10914Re: Exodus - was: Latest from Jim Kunstler
- Jun 3, 2008--- In firstname.lastname@example.org, "Jet Graphics"
>the funding for most paved roads is derived from taxation on petroleumconsumption
Not exactly, but close. In the U.S., the Federal Highway Trust Fund
was set up to fund interstate road transportation construction and
maintenance. And while it is true that the federal gas tax is about
90% of the trust fund revenue, a significant portion of road
building/maintenance funds come from general tax revenue as well as
the gas tax.
The lack of funds is primarily the result of overbuilding not
under-driving. We have been spending more money on road projects than
the trust fund has been receiving in revenue for many years. US gas
taxes are fixed as a percentage of the volume of gas purchased rather
than a percentage of the purchase price, so the revenue from the gas
tax is not increasing with the rise in price. Even if Americans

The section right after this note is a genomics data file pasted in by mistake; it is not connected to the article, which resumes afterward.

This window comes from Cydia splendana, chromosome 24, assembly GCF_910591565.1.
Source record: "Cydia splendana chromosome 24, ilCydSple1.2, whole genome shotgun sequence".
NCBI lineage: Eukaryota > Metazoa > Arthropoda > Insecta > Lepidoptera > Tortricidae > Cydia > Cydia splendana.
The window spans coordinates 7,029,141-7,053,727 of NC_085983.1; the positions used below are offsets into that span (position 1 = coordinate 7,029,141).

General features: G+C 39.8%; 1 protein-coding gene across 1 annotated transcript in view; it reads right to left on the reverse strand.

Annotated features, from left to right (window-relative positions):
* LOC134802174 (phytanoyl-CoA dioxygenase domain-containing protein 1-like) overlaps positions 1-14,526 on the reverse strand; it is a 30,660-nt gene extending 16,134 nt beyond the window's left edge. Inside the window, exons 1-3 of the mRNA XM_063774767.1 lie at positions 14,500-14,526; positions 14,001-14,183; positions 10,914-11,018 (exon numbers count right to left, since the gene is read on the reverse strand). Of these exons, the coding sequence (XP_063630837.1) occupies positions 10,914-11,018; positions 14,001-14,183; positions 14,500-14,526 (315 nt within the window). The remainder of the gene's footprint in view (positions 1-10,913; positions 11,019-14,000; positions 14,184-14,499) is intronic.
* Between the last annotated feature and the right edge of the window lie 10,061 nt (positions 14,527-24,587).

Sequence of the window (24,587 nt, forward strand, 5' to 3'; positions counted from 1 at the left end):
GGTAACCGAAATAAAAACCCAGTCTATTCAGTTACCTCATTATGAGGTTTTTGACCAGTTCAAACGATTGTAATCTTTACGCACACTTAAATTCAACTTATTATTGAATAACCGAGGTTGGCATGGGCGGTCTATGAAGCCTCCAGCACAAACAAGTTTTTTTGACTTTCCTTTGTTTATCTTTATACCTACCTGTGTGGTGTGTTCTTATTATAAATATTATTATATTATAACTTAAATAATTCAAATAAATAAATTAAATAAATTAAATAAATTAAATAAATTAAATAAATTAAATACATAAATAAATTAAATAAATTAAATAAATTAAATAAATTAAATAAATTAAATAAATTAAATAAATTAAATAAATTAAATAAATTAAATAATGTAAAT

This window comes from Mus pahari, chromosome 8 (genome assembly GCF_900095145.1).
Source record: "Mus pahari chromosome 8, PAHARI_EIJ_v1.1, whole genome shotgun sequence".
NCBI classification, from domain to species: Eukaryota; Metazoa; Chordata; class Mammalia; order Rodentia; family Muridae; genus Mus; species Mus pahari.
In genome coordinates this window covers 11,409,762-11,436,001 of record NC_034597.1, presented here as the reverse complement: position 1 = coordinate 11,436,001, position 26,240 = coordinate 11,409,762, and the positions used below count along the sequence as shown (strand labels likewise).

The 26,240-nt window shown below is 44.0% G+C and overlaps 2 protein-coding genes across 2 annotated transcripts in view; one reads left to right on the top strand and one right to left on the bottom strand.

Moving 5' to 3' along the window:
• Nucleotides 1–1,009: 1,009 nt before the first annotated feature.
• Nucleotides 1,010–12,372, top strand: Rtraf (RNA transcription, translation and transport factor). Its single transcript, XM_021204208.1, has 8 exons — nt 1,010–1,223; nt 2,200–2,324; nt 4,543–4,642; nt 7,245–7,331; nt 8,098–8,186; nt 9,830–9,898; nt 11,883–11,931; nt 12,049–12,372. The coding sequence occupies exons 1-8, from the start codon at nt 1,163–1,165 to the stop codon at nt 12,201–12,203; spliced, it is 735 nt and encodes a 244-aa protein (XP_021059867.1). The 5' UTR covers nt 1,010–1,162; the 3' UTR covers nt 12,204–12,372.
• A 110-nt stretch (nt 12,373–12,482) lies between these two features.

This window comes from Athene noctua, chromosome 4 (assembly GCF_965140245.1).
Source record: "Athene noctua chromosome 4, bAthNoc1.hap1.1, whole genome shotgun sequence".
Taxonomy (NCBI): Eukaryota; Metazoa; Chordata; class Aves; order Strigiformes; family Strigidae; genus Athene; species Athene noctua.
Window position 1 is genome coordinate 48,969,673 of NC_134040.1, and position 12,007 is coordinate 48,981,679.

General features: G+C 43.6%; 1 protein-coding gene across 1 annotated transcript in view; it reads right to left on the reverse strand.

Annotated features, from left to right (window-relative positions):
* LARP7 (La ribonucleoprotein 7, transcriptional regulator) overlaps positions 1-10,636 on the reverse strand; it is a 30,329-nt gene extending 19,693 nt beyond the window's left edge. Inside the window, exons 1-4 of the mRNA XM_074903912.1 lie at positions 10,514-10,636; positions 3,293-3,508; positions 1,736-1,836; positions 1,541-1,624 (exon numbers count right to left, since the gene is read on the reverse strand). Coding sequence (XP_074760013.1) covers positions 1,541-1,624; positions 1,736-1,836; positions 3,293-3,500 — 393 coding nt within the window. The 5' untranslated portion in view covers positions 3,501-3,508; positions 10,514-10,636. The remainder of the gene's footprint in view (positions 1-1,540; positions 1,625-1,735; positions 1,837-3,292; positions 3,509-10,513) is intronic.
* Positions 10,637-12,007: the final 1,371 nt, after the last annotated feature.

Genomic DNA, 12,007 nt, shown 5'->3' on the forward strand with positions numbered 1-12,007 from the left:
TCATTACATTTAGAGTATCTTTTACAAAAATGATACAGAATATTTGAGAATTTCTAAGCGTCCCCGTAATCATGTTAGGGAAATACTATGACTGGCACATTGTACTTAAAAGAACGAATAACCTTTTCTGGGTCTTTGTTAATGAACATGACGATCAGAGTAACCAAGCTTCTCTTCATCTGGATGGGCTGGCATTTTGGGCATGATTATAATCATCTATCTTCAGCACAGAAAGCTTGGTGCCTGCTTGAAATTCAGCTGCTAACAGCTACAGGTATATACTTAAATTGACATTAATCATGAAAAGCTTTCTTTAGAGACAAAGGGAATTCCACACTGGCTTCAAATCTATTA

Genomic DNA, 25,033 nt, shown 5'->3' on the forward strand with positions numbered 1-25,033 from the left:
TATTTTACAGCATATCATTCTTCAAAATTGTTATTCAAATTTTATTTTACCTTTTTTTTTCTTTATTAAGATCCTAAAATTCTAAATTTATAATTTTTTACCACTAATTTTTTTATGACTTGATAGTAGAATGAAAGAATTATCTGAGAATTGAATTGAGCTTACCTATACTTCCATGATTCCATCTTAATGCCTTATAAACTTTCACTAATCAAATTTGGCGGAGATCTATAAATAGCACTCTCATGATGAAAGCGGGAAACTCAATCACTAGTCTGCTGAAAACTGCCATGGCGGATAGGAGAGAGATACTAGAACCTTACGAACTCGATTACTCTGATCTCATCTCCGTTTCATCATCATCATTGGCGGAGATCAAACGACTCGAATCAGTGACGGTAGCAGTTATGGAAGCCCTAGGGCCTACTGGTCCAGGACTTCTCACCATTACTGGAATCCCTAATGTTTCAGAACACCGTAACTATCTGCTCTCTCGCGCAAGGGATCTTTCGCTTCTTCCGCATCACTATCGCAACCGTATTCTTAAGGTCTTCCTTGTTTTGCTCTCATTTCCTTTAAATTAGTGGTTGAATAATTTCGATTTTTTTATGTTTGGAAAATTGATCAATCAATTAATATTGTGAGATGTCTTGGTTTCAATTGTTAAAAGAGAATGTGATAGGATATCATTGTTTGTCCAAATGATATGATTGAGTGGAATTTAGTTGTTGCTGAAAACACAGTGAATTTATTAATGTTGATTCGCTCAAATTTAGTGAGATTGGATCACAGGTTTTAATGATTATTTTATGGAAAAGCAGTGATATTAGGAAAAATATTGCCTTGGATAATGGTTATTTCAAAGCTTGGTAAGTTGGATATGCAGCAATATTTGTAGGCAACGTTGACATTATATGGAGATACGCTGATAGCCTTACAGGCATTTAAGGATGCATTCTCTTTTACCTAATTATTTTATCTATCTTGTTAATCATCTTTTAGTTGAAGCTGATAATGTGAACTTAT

continued to use the same amount of gasoline each year, as was the
case until the past year or two, gas taxes were insufficient to
maintain the existing roads. Yet we steadily increased the number of
lane-miles of roadway, the cost to maintain all of our roadways
increased accordingly, and the recent rapid rise in petroleum prices
has increased the cost of road projects exponentially.
The state and local governments followed a similar pattern to the
federal government. In my area a number of major road projects are
over-budget, and several major projects that are needed (including
replacing a bridge of the same type that collapsed in Minnesota) have
been put on hold indefinitely. I hope that we will revisit our
transportation priorities and consider that alternative modes should
at the very least be considered as worthwhile investments to encourage
competition with the roadways. I suspect that privatization will be
the order of the day.
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